• wilaiae. Aenictus wilaiae Jaitrong & Yamane, 2013: 215, figs. 19A-C (w.) THAILAND.

Unless otherwise noted the text for the remainder of this section is reported from the publication that includes the original description.

Description

Worker

(holotype and paratypes, n = 10). TL 2.10–2.55 mm; HL 0.53–0.55 mm; HW 0.50–0.53 mm; SL 0.36–0.39 mm; ML 0.75–0.83 mm; PL 0.18–0.23 mm; CI 95–100; SI 71–74.

Head in full-face view subrectangular, slightly longer than broad, sides weakly convex and posterior margin almost straight or feebly concave. Antennal scape relatively short, not reaching 2/3 of head length. Frontal carina slightly extending beyond the level of posterior margin of torulus. Parafrontal ridge absent. Anterior clypeal margin almost straight, lacking denticles and partly concealed by curved anterior extension of frontal carina. Masticatory margin of mandible with a large acute apical tooth followed by a medium-sized sub-apical tooth, 2 denticles, and a medium-sized basal tooth; basal margin feebly concave. Maximum width of gap between anterior clypeal margin and mandibles about 1.8 times as broad as maximum width of mandible. Promesonotum convex dorsally and sloping gradually to metanotal groove; mesopleuron not clearly demarcated from metapleuron; metapleural gland bulla relatively small, its maximum diameter about 2 times as long as distance between propodeal spiracle and metapleural gland bulla. Propodeum in profile with almost straight or feebly concave dorsal outline, sloping gradually to propodeal junction; propodeal junction nearly right-angled; declivity of propodeum shallowly concave, and encircled with a distinct rim. Petiole almost as long as high, with its dorsal outline slightly elevated posteriorly; subpetiolar process generally very low, with its anteroventral corner angulate and ventral margin convex. Postpetiole almost as long as petiole, with its dorsal outline convex.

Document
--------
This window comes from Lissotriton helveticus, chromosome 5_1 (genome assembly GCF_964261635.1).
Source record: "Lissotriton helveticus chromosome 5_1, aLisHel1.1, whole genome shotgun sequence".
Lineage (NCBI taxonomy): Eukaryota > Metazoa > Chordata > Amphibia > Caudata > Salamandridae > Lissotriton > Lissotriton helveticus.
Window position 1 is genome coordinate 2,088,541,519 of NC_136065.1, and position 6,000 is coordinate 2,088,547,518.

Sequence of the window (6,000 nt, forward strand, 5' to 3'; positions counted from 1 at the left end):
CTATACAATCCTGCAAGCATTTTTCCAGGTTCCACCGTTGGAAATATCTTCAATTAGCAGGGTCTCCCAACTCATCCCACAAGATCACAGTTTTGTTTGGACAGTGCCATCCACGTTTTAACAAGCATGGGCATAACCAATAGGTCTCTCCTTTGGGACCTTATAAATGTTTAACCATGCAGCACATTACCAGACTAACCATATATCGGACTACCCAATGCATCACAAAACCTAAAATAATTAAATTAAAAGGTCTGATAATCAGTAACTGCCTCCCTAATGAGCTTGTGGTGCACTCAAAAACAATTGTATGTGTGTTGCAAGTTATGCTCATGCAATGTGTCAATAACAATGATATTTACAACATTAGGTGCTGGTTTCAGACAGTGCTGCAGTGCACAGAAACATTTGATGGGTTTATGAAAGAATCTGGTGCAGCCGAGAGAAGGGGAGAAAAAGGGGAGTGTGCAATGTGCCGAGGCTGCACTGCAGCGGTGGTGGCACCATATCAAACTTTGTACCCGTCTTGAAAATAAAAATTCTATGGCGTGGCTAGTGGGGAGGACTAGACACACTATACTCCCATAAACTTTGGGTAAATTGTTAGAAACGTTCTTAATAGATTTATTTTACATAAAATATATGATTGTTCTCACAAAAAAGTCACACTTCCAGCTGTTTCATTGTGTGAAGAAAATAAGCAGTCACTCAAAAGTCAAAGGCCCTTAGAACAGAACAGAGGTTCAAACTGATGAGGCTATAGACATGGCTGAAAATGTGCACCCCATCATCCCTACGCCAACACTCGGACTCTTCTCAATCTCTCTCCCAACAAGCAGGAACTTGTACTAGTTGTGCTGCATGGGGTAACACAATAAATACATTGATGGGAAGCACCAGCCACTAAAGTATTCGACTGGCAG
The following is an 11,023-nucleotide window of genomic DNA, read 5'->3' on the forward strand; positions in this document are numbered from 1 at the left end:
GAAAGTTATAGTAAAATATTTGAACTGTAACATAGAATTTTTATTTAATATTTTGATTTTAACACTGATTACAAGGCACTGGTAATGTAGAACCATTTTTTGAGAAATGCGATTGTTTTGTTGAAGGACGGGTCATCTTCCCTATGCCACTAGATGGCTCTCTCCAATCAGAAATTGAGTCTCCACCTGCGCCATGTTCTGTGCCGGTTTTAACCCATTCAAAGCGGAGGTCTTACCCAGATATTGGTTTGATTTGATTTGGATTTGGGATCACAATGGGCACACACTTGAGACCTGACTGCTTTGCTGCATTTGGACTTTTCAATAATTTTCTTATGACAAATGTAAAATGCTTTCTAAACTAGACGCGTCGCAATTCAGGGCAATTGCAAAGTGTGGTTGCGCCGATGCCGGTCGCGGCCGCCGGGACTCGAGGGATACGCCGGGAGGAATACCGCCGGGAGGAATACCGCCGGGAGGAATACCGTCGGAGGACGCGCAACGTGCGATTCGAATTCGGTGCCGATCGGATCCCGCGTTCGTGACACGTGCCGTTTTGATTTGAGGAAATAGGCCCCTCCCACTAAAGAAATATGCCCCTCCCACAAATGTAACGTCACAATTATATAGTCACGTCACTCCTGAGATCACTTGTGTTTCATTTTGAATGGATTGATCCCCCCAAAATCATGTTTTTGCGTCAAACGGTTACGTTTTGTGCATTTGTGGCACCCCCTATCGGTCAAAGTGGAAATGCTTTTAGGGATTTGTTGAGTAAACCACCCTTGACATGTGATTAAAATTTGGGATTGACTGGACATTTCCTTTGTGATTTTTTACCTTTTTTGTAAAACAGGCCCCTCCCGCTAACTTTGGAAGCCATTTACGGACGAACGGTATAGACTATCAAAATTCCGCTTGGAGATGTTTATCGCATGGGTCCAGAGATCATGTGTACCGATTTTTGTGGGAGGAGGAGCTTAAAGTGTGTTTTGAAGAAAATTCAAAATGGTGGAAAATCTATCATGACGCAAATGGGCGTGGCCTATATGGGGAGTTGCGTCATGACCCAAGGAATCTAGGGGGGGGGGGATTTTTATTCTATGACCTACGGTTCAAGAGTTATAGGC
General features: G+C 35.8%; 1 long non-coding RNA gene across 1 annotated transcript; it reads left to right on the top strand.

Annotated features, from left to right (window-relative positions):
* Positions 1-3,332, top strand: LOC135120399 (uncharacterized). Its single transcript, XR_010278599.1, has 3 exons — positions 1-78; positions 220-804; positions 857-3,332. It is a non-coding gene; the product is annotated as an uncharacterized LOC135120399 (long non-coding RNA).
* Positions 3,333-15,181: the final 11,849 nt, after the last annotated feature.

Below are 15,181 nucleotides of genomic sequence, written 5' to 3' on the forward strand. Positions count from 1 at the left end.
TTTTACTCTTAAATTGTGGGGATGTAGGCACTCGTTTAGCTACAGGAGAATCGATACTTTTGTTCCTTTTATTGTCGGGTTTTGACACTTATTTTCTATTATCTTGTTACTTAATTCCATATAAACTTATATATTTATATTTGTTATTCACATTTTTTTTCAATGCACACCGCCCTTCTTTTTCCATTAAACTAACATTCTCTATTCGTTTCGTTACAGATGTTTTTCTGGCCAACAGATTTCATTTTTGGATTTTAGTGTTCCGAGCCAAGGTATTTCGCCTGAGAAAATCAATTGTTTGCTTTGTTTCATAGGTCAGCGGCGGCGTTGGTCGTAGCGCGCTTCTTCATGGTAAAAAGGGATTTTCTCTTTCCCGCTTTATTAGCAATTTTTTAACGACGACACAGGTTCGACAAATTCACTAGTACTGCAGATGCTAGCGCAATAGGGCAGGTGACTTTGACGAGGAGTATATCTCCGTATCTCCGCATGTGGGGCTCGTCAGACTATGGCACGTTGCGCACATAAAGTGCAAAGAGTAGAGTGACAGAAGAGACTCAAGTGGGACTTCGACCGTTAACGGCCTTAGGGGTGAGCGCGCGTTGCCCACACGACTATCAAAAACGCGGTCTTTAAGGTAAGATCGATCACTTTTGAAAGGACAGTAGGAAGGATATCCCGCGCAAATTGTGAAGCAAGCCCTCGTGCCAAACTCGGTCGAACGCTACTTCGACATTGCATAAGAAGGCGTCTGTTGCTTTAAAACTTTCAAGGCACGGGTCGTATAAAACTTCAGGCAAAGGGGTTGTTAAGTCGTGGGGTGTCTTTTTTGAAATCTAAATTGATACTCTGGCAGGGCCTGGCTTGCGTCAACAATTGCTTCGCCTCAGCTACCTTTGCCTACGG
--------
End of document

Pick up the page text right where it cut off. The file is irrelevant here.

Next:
Head entirely smooth and shiny. Mandible very finely striate. Antennal scape superficially microreticulate, but shining. Promesonotal dorsum smooth and shiny except for anteriormost portion punctate, lateral face of pronotum superficially micro-reticulate and shiny; mesopleuron, metapleuron, and propodeum entirely reticulate except for metapleuron partly smooth and shiny; in addition, mesopleuron with longitudinal rugae; lateral face of propodeum with 2-3 short longitudinal rugae. Petiole and postpetiole densely punctate. Legs entirely smooth and shiny.

Head and mesosoma dorsally with relatively dense standing hairs; longest pronotal hair 0.10–0.13 mm long. Head, gaster, and legs yellowish brown; mesosoma, petiole, and postpetiole reddish brown; mandible reddish brown.

Type Material

Holotype. THAILAND: Worker from E. Thailand, Chachoengsao Prov., Thatakiab Dist., 29.V.2005, leg. W. Jaitrong, WJT05-E203 (THNHM). Paratypes. Thirty-three workers, same data as holotype (BMNH, MCZC, SKYC, THNHM).

Etymology

The specific name is dedicated to the late Mrs Wilai Jaitrong, the great mother of the first author.

References